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  4. Sketching is a valuable skill in engineering for representing information, developing design ideas, and communicating technical and abstract information. It is an important means of developing spatial abilities which are predictive of success in STEM fields. While existing spatial ability tests are predictive of engineering visualization skills, they do not allow students to develop drawing skills through spatial exercises. The Object Assembly Sketching test examines sketching skills with object assembly tasks using mental imagery and mental rotation. This study focuses on the development and pilot testing of a new sketching skills test using object assembly exercises. We piloted the test in two sections of an undergraduate mechanical engineering design course. Inter-rater reliability of two raters scoring students sketches on eight criteria was acceptable across exercises, but low across criteria. Students scored highest on Representation Accuracy, Scale, and Symmetry, and exhibited complex understanding of perspective sketching. We intend to revise the rubric to score for aesthetics and make instructions more precise. 
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  5. Abstract

    Engineering design involves intensive visual-spatial reasoning, and engineers depend upon external representation to develop concepts during idea generation. Previous research has not explored how our visual representation skills influence our idea generation effectiveness. A designer’s deficit in sketching skills could create a need for increased focus on the task of visual representation reducing cognitive resources available for the task at hand — generating concept. Further, this effect could be compounded if designers believed that their sketching skill would be evaluated or judged by their peers. This evaluation apprehension could cause additional mental workload distracting from the production of idea generation.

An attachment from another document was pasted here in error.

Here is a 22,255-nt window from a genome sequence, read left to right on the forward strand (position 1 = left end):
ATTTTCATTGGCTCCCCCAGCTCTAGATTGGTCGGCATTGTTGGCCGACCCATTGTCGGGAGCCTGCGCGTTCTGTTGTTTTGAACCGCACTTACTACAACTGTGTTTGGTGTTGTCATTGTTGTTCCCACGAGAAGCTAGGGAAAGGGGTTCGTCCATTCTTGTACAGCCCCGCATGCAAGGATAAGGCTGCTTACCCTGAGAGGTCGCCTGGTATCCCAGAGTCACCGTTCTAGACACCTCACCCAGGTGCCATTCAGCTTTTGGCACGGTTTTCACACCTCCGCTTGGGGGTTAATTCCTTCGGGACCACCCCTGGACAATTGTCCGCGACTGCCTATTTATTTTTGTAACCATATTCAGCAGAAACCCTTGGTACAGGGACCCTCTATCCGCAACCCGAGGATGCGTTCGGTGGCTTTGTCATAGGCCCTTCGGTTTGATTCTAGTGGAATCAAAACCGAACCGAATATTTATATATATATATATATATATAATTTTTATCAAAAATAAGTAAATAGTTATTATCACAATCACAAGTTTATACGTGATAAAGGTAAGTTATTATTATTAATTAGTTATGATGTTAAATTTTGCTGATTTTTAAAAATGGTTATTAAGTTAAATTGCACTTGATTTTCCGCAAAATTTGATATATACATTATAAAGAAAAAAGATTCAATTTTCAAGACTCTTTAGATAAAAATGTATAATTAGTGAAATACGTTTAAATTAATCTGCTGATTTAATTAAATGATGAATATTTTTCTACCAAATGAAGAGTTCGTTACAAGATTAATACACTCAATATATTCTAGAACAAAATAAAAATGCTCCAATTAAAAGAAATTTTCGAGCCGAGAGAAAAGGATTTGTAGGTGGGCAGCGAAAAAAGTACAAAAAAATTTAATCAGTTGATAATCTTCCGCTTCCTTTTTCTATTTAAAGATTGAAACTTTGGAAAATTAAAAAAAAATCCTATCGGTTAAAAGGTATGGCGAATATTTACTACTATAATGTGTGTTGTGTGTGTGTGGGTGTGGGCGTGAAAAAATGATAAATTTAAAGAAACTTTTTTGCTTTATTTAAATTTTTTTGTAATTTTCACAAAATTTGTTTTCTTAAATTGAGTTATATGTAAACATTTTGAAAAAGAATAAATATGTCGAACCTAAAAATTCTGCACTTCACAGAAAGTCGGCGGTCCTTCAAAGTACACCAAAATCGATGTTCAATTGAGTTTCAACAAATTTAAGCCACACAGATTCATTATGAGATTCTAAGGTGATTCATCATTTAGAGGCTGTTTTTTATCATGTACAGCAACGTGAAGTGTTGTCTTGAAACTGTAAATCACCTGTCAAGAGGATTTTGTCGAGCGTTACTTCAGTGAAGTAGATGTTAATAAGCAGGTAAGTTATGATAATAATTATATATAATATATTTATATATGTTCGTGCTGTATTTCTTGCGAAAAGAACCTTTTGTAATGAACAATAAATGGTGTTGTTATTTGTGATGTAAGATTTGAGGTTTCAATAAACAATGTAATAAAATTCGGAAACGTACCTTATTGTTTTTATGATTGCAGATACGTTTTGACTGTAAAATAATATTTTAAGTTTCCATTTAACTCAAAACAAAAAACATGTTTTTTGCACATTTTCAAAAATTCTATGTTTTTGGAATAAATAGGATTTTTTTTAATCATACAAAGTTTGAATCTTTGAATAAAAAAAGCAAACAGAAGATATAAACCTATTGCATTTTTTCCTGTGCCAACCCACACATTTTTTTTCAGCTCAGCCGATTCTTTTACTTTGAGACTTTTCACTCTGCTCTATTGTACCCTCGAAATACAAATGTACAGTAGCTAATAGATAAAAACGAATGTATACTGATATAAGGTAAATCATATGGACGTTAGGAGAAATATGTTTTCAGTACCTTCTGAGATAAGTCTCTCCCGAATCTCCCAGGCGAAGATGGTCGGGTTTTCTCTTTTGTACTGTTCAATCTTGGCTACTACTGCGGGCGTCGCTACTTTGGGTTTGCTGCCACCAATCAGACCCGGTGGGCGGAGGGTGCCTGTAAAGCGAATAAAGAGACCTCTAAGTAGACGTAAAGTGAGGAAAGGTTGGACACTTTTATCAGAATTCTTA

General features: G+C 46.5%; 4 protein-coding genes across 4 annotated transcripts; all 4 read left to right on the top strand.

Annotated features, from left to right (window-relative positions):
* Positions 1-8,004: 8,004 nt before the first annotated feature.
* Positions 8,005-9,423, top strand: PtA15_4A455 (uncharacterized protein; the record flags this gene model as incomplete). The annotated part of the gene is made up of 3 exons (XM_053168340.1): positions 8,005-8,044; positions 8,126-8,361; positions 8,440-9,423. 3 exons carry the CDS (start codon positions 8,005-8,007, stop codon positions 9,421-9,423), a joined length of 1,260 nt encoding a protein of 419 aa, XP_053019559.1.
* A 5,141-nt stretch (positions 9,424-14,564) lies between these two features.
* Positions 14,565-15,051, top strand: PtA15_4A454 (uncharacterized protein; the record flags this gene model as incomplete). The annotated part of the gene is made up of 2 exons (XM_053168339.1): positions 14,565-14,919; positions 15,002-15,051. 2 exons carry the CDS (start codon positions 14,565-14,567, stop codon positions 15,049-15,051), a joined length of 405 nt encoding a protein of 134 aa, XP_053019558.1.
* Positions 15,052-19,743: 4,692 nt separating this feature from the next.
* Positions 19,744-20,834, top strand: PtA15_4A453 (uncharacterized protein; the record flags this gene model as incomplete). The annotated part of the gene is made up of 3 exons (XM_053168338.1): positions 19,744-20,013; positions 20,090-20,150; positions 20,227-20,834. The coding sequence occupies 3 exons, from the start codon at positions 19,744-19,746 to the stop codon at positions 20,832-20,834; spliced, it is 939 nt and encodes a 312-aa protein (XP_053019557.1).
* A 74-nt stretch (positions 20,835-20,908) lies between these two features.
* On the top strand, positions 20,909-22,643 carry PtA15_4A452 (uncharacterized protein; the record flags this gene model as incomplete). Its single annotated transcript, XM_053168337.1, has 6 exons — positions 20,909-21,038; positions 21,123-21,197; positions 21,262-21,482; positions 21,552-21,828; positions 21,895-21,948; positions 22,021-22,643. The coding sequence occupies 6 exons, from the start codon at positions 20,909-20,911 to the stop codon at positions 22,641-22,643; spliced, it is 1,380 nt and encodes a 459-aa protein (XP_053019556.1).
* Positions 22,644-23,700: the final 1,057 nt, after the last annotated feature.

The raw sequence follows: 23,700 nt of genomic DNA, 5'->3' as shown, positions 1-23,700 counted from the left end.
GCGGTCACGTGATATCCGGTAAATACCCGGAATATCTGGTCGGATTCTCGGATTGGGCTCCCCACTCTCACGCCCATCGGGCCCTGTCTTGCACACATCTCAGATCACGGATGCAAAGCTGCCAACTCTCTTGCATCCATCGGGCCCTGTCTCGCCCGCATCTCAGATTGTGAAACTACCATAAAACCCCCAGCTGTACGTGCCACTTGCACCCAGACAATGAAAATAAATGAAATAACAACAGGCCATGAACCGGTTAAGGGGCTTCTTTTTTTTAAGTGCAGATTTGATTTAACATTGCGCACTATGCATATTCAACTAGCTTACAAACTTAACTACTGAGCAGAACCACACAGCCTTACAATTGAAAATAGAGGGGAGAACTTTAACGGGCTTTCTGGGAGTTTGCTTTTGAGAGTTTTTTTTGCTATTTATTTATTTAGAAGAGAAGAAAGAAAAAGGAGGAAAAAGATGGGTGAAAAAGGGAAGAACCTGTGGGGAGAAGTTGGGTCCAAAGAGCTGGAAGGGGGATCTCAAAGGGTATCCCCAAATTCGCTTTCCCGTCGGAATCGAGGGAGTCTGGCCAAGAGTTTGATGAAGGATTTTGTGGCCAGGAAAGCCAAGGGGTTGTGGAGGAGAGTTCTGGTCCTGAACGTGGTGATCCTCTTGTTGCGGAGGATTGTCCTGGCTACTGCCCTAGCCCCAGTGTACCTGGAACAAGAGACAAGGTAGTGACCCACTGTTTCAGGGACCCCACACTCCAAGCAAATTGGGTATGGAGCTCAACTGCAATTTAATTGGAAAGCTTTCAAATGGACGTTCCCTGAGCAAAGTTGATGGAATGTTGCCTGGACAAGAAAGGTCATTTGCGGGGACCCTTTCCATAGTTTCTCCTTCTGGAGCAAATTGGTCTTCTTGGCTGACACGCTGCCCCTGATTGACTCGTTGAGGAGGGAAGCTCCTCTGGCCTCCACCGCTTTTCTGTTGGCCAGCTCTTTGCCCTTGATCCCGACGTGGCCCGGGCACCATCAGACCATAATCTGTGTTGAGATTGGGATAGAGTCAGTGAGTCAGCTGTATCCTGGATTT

The goal of this study is to investigate and better understand the relationship between designers’ sketching skills and idea generation abilities. In this paper, we present preliminary results of the relationship between independent measures of sketching skill and idea generation ability from an entry-level engineering design and graphics course. During data collection, task instructions were given in two ways to independent groups: one group was instructed upfront that sketching would be evaluated, while the second group was kept blind to the sketch evaluation. In this paper, we also examine the potential priming effects of sketch quality evaluation apprehension on idea generation productivity. The results show that sketching quality and idea quantity are largely independent, and that the priming effects of sketch evaluation instructions are small to negligible on idea generation productivity.

     
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  6. This Research Work In Progress Paper examines empirical evidence on the impacts of feedback from an intelligent tutoring software on sketching skill development. Sketching is a vital skill for engineering design, but sketching is only taught limitedly in engineering education. Teaching sketching usually involves one-on-one feedback which limits its application in large classrooms. To meet the demands of feedback for sketching instruction, SketchTivity was developed as an intelligent tutoring software. SketchTivity provides immediate personalized feedback on sketching freehand practice. The current study examines the effectiveness of the feedback of SketchTivity by comparing students practicing with the feedback and without. Students were evaluated on their motivation for practicing sketching, the development of their skills, and their perceptions of the software. This work in progress paper examines preliminary analysis in all three of these areas.